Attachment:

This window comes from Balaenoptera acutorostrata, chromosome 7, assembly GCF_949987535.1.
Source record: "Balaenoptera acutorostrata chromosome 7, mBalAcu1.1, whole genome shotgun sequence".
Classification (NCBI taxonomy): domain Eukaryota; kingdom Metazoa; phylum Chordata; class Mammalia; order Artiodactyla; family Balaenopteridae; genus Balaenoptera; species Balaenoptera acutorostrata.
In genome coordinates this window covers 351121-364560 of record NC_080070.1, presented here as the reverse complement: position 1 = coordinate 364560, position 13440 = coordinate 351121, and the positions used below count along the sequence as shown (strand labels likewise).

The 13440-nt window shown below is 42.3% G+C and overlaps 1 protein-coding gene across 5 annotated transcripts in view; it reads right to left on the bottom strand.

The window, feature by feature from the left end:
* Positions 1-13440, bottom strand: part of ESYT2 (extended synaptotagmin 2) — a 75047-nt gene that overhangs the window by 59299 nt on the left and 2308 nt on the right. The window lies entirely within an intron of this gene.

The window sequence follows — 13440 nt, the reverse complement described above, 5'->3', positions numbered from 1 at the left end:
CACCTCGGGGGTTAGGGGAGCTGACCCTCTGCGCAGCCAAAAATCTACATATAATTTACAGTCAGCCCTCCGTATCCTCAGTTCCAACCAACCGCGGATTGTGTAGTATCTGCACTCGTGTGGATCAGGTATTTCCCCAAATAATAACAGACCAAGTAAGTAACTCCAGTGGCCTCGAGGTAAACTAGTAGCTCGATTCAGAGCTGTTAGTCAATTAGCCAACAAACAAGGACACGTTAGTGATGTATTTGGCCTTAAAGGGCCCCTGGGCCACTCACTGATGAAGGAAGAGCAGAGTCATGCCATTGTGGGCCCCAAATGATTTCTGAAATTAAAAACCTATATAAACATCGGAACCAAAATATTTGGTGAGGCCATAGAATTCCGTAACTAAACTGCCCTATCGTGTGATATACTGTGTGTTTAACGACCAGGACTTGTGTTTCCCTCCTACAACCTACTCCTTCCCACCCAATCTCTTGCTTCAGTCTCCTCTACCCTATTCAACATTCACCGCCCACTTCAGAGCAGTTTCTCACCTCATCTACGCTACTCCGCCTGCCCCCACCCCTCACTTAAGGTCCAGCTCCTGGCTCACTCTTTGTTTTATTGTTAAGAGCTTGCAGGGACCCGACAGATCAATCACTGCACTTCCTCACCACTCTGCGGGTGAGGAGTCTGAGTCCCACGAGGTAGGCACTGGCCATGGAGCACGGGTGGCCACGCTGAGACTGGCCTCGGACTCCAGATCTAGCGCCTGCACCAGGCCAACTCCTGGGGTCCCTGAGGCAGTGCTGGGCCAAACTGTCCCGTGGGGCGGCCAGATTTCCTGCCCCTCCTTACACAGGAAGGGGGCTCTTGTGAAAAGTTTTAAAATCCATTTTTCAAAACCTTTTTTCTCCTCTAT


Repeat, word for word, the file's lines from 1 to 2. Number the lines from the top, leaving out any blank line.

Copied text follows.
This window comes from Balaenoptera acutorostrata, chromosome 7, assembly GCF_949987535.1.
Source record: "Balaenoptera acutorostrata chromosome 7, mBalAcu1.1, whole genome shotgun sequence".